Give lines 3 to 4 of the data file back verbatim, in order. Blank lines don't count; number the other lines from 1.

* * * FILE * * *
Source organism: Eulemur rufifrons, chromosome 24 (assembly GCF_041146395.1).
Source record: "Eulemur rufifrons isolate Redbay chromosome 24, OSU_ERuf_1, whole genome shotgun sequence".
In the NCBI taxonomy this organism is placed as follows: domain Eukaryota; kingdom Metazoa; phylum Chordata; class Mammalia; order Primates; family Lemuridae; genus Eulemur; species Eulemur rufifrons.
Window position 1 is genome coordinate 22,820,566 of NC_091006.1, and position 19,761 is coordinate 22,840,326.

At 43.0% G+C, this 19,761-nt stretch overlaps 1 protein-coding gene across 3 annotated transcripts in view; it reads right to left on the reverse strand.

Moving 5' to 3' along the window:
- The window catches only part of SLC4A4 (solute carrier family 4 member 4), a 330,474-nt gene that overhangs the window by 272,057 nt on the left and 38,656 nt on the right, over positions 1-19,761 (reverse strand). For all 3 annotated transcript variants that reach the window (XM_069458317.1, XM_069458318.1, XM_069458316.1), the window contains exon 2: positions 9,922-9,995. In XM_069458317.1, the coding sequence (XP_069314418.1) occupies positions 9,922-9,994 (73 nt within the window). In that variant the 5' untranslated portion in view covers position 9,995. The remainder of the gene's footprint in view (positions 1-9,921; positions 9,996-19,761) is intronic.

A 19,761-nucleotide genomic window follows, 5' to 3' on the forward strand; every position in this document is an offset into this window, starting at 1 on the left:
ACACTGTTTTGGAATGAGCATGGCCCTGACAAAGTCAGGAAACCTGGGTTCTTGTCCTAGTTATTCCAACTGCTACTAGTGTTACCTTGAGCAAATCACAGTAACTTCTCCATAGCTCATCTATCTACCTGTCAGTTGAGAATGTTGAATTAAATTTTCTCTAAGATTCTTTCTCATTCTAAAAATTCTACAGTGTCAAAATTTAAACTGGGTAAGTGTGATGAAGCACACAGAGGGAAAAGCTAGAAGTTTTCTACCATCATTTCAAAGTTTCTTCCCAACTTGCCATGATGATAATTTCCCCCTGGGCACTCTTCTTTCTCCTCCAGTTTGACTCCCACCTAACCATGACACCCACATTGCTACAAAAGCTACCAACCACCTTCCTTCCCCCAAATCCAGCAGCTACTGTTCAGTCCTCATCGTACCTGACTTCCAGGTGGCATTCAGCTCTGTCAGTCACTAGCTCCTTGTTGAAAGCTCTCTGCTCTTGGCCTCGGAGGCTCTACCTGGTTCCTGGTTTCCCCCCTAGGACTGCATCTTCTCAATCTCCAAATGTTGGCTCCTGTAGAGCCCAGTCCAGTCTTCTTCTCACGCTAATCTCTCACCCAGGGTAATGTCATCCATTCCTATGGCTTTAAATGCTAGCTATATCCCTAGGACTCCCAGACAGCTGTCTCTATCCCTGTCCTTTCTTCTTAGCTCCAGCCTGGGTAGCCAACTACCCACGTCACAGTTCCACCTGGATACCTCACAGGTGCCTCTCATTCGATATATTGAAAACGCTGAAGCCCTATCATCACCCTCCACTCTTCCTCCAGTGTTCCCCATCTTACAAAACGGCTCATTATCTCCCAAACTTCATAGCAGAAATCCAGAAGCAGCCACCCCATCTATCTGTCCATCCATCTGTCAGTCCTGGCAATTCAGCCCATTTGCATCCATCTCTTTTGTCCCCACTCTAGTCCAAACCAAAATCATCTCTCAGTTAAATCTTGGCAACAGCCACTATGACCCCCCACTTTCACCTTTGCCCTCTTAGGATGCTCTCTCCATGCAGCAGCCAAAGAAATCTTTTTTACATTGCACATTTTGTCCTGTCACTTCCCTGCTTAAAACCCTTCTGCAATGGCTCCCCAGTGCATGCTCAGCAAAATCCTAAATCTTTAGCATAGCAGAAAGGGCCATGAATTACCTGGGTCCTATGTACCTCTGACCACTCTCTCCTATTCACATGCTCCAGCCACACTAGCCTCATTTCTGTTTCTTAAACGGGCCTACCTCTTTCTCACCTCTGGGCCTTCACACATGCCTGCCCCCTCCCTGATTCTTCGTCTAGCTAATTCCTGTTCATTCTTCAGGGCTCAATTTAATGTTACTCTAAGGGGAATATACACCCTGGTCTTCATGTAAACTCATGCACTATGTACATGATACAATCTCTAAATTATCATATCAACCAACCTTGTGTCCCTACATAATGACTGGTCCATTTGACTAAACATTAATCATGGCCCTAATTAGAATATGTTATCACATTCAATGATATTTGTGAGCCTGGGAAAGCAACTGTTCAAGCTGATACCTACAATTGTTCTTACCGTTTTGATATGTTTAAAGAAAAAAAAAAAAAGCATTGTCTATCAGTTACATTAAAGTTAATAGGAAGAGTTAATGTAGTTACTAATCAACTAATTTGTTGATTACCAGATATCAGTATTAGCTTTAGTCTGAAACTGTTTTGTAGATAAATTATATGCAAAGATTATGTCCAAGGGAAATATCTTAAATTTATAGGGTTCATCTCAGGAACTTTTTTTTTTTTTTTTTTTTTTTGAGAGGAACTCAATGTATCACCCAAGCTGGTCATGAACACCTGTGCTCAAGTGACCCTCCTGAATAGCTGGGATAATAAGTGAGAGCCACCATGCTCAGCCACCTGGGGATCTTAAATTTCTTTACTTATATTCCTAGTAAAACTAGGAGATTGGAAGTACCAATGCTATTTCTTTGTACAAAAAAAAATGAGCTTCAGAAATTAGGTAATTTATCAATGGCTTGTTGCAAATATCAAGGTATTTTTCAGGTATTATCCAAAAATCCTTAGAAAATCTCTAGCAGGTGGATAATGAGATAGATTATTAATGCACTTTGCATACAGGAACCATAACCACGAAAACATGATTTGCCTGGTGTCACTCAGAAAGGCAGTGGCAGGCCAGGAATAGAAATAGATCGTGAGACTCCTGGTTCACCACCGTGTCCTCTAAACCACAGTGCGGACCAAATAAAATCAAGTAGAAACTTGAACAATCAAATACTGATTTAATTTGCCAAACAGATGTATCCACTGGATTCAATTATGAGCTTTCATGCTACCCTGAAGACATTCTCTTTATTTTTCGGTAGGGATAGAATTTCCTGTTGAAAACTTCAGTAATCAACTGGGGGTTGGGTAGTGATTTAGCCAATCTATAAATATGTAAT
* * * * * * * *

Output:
In the NCBI taxonomy this organism is placed as follows: domain Eukaryota; kingdom Metazoa; phylum Chordata; class Mammalia; order Primates; family Lemuridae; genus Eulemur; species Eulemur rufifrons.
Window position 1 is genome coordinate 22,820,566 of NC_091006.1, and position 19,761 is coordinate 22,840,326.